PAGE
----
1. It's a good thing Baby Boy enjoys being involved in *everything*. He does much of what you've outlined, though his involvement is likely a bit less since he's not even 2 yet. He loves to hold the dustpan, help mop, unplug lights, put away the pots, and "push" when I need to move the kitchen chairs or something.

    I often don't want his help, but then again I do and I know it's good for him, so I too have an internal struggle, but we get through it! :)

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  2. What a great list of ways toddlers can help! And as a mom who tended to scoot her children out instead of letting them help more, I'd encourage you to keep on inviting him to take part in chores :)

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    1. I really do struggle with that sometimes! There are definitely times when I just want to get something done, and everything takes so much longer with a toddler "helping." But I will keep trying to find ways to include him when possible.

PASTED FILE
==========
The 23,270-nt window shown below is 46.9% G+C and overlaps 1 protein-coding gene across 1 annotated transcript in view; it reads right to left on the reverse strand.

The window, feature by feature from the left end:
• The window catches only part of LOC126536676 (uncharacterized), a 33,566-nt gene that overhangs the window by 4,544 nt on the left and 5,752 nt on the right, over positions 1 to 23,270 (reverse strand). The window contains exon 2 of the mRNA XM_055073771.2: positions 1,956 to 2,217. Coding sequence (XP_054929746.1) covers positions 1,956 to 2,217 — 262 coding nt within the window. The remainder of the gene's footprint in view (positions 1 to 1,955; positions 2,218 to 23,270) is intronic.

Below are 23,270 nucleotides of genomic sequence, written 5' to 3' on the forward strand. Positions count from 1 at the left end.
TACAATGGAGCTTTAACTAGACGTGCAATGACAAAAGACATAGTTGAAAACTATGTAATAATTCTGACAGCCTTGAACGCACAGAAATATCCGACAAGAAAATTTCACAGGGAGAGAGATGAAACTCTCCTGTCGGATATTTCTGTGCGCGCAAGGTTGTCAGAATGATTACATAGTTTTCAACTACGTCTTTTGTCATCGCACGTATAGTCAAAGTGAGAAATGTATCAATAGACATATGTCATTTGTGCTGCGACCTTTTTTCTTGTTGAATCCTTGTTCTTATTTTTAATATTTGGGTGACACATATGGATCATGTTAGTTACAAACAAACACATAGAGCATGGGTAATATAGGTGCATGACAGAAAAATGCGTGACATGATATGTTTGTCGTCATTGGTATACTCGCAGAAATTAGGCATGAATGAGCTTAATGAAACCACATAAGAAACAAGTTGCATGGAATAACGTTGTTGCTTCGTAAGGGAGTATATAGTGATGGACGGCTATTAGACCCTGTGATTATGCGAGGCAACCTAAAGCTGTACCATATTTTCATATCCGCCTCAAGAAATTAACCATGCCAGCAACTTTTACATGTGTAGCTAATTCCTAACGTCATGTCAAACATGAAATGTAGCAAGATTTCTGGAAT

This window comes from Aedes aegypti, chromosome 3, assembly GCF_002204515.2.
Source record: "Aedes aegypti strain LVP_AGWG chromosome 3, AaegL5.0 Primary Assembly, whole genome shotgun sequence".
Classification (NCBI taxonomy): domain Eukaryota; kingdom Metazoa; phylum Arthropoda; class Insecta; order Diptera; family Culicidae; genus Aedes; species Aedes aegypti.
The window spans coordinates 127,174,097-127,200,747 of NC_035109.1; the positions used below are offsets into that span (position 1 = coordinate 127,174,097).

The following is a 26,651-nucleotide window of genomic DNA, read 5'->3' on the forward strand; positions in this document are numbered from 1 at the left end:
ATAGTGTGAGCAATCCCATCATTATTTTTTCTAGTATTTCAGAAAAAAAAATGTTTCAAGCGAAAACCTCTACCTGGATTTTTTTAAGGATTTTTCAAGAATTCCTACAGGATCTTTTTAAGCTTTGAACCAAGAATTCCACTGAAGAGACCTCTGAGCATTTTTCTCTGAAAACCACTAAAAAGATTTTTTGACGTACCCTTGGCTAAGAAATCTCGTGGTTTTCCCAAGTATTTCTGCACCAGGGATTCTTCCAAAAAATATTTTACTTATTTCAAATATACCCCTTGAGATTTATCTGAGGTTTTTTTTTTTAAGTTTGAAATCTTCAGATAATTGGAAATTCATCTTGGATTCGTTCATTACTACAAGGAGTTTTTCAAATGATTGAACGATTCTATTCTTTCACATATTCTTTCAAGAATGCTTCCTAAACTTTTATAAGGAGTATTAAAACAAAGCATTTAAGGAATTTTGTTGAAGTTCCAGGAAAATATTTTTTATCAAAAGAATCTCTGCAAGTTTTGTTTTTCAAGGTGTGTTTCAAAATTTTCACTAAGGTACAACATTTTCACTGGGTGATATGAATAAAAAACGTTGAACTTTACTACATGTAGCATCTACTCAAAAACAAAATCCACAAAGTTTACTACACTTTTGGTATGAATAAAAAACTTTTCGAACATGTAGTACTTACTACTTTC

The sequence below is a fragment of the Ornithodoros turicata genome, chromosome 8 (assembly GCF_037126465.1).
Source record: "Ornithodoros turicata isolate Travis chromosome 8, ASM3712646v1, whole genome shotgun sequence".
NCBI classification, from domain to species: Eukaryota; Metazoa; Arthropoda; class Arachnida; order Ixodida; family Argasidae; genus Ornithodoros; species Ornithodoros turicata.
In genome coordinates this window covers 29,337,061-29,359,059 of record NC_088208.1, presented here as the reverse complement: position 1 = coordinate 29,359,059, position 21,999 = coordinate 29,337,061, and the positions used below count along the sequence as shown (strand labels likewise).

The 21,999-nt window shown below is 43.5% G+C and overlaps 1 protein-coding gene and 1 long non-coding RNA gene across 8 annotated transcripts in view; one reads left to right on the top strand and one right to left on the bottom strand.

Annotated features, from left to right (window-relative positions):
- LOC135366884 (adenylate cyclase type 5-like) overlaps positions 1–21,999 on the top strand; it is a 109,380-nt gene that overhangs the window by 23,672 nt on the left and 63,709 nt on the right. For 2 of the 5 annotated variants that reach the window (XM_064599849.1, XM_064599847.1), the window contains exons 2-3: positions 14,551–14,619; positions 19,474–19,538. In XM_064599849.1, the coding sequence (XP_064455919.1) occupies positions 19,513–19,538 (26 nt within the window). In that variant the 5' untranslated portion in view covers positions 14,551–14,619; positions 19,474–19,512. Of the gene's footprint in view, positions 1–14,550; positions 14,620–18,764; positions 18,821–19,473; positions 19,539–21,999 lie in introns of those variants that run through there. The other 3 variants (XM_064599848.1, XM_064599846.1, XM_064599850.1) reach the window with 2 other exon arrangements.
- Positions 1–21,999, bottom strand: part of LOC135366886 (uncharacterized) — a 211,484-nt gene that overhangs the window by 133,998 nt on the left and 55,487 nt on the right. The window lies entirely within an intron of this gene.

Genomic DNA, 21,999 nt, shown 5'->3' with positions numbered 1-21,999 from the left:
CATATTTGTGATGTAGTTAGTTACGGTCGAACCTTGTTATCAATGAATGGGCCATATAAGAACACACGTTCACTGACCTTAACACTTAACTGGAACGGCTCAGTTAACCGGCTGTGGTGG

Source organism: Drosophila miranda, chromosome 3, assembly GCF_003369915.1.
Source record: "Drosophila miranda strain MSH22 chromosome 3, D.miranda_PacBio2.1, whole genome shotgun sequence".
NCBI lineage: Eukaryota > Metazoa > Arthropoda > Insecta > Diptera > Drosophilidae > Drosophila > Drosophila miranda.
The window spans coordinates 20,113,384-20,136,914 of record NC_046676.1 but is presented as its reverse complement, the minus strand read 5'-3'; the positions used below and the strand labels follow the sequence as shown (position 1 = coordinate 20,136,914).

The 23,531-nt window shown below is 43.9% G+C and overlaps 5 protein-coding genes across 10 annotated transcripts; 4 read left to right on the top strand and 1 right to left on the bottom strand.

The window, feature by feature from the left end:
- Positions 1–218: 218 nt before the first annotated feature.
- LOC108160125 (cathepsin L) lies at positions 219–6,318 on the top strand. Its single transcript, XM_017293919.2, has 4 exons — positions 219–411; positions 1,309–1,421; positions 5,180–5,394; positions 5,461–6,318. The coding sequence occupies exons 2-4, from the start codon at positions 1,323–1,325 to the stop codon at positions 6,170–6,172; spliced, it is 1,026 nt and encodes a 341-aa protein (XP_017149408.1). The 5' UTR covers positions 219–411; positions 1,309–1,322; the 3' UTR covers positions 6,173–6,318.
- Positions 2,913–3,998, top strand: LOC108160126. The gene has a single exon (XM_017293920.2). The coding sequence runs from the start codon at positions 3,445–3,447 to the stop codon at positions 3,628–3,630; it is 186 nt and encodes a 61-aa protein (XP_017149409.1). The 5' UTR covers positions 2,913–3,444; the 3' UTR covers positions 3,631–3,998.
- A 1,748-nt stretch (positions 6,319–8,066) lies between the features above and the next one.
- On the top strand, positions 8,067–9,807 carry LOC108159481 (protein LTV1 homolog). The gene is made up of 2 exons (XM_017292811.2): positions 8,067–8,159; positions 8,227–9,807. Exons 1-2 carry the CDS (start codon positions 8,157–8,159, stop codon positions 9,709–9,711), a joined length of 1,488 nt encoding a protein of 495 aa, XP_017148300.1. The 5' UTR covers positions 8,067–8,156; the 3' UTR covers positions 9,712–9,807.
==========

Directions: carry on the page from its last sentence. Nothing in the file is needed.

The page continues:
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  3. I think you're doing a great job so far! My son is 10, and when he was little he was helping in many of the ways you describe. He got somewhat less useful and more resistant for a while when he was about 5-8, which I think had to do with various changes in our schedule and family dynamics...but last fall we succeeded at setting up a weekly schedule of chores he can do independently, and he's sticking to it pretty well.